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Study: Just 30-seconds of Mozart could reduce epileptic seizures


According to researchers from Dartmouth’s Geisel School of Medicine, just 30 seconds of Mozart has the ability to calm the parts of our mind linked to seizure and epileptic attacks.

Study Finds reports that the researchers had 16 people with drug resistant epileptic seizures listen to several clips of music, including Mozart’s Sonata for Two Pianos, written in 1781.

As they were listening, the researchers monitored their brain activity using electroencephalograms.

They found that as the people listened to Mozart, there was an average 66.5% reduction in the electrical spikes in the brain that cause epilepsy. This song, along with “40-Hz auditory gamma-band tones,” were the only musical clips that recorded a reduction.

Based on their observations, the researchers concluded that listening to Mozart daily could reduce the number of epileptic seizures by as much as 66%.

This was not the first study to notice that this particular song positively impacted brain activity. An earlier study found that the song increased a person’s “spatial reasoning ability.”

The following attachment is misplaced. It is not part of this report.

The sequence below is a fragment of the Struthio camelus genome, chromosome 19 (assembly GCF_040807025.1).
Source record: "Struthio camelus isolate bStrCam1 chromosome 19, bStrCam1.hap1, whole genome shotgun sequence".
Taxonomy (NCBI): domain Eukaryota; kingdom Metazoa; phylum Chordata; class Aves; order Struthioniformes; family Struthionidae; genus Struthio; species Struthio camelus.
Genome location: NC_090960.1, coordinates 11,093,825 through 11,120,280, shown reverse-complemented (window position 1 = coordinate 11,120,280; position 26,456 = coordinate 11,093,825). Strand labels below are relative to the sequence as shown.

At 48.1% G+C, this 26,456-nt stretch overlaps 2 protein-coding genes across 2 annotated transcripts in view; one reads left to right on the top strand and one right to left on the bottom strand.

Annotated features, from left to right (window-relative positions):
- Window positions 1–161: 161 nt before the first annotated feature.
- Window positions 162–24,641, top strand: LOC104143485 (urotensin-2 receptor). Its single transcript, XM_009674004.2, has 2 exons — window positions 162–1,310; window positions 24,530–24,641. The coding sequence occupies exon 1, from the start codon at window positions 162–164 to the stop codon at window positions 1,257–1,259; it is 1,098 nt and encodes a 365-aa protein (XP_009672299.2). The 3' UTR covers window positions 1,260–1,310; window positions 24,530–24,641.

READ: Just 30 seconds of Mozart calms brain regions linked to seizures and epilepsy

Of course, this is not the first time that we heard of this.

We are told that when an evil spirit started tormenting King Saul, that his advisors were able to bring both spiritual and physical relief to the king by having David play his harp.

23 Whenever the spirit from God came on Saul, David would take up his lyre and play. Then relief would come to Saul; he would feel better, and the evil spirit would leave him. (1 Samuel 16:23 NIV)

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